China in the Future Middle East
The editorial of Arman Emrooz argues that China, by not siding with the United States and Israel over the war in Gaza, will be better positioned in the Middle East after the war is over.
Geopolitics means focusing on politics based on geography or foreign policy in relation to geography. The governments of the most powerful countries seek to take advantage of geographical locations to maintain their hegemonic dominance and superiority including control over shipping lines, straits and waterways. Moreover, other instruments that might be used by superpowers to establish dominance over other governments are in the form of geo-economy and geo-culture, which means focusing on relative regional economic advantages as well as taking advantage of cultural-political motivations and aspirations. China’s confrontation with the war in Gaza is deeply influenced by these two factors: geo-economy and geo-culture.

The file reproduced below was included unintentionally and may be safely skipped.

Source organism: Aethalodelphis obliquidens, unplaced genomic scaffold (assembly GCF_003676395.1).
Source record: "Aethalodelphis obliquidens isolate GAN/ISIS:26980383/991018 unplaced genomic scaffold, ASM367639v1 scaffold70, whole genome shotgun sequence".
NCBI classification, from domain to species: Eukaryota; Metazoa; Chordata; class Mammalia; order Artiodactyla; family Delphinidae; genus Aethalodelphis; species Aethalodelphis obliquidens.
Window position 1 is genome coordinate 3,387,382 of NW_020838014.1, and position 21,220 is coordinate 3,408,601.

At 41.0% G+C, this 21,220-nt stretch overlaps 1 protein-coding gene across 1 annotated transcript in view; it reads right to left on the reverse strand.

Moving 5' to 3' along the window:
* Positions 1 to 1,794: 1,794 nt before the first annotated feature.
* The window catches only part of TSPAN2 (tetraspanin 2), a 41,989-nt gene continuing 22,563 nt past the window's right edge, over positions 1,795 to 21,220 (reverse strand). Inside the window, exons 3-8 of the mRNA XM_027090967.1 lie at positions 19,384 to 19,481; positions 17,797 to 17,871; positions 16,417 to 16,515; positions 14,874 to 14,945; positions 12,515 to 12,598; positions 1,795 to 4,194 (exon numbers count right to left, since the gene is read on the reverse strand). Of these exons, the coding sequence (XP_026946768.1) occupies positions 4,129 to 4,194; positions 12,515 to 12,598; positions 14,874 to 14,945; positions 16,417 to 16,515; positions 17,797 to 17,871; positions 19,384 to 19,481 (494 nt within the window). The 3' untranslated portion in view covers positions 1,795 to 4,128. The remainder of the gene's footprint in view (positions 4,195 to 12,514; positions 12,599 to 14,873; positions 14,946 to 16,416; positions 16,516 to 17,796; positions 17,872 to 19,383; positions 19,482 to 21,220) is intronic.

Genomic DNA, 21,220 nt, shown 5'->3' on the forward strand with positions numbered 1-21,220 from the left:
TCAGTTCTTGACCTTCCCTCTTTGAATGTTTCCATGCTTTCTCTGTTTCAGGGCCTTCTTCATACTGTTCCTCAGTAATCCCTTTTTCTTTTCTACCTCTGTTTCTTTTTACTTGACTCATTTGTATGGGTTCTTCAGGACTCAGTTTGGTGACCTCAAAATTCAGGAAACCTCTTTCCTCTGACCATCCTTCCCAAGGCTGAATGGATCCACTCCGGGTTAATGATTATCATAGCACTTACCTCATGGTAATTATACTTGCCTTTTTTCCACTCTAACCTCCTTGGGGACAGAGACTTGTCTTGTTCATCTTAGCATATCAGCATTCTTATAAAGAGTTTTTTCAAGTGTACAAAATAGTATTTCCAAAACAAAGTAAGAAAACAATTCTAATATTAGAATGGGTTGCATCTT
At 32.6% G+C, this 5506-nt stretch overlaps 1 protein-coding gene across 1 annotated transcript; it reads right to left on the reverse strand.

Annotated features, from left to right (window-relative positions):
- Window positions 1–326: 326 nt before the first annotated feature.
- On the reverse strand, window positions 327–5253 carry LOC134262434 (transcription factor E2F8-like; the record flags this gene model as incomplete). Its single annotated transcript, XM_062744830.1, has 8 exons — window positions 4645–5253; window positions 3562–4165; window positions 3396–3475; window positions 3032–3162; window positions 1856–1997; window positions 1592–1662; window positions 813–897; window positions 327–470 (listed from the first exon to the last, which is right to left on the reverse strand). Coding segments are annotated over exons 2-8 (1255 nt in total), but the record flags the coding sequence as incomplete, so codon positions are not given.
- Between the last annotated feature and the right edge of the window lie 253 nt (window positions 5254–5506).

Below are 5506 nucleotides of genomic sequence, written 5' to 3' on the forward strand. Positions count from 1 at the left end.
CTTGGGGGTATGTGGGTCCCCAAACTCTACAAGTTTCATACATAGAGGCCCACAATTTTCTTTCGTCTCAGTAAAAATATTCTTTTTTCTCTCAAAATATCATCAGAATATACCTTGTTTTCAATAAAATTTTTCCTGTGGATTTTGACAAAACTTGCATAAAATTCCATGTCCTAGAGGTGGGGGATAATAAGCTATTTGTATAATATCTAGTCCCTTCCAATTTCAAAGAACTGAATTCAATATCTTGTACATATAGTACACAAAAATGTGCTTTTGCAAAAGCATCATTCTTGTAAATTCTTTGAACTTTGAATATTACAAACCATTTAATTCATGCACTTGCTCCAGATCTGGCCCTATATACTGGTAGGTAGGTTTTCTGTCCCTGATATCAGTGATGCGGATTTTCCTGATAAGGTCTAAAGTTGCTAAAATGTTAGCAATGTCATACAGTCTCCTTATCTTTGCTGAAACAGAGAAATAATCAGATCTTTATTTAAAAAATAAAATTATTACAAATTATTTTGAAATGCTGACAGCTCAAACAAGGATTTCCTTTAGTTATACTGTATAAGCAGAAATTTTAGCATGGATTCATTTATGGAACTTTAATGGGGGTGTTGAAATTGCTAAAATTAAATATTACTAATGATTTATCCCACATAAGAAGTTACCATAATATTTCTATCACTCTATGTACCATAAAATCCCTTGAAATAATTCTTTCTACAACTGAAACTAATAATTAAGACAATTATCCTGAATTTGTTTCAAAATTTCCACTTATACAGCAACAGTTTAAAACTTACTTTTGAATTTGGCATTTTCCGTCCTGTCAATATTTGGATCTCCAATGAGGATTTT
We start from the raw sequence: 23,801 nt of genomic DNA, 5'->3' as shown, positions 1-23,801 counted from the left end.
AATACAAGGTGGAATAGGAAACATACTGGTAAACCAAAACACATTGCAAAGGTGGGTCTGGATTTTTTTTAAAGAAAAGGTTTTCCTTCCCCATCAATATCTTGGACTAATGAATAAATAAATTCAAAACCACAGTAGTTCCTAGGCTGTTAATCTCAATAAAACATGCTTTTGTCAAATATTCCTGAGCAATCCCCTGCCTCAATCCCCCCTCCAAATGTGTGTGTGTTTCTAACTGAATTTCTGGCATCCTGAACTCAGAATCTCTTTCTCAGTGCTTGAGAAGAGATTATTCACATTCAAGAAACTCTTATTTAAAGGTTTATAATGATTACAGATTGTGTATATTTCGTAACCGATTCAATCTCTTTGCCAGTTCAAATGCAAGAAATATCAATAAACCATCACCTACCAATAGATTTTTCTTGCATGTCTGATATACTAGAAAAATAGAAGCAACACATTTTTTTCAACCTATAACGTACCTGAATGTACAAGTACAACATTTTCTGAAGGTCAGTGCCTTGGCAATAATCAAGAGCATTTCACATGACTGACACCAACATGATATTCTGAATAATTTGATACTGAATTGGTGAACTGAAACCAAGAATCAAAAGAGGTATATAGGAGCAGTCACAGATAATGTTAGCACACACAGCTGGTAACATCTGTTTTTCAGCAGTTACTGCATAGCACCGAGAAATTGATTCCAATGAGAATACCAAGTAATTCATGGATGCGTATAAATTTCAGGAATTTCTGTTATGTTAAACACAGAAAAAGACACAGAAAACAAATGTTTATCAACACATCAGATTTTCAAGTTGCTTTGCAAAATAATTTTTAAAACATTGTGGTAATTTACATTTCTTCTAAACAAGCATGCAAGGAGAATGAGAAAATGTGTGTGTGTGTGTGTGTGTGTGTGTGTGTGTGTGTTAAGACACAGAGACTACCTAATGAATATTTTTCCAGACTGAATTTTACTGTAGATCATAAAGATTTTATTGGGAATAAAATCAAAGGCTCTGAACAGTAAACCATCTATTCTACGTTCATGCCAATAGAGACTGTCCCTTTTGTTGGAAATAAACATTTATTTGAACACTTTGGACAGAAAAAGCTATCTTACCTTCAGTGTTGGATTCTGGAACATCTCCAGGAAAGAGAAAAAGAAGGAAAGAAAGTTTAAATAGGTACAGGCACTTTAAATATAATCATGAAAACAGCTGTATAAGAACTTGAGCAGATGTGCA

Being familiar with and focused on the sensitivity of nations and governments in the Middle East and the Palestine problem, Beijing for the first time has not sided with the Euro-Atlantic nations and Israel over the issue of the Hamas-Israel war, but has rather taken soft critical stances against the Israeli government and the United States.
Beijing has not hesitated in vetoing Washington while maintaining its general stance in this conflict so far. It seems that if Beijing takes a more transparent and stronger stance in this regard, it will have a more stable position in the Middle East after the war in Gaza is over.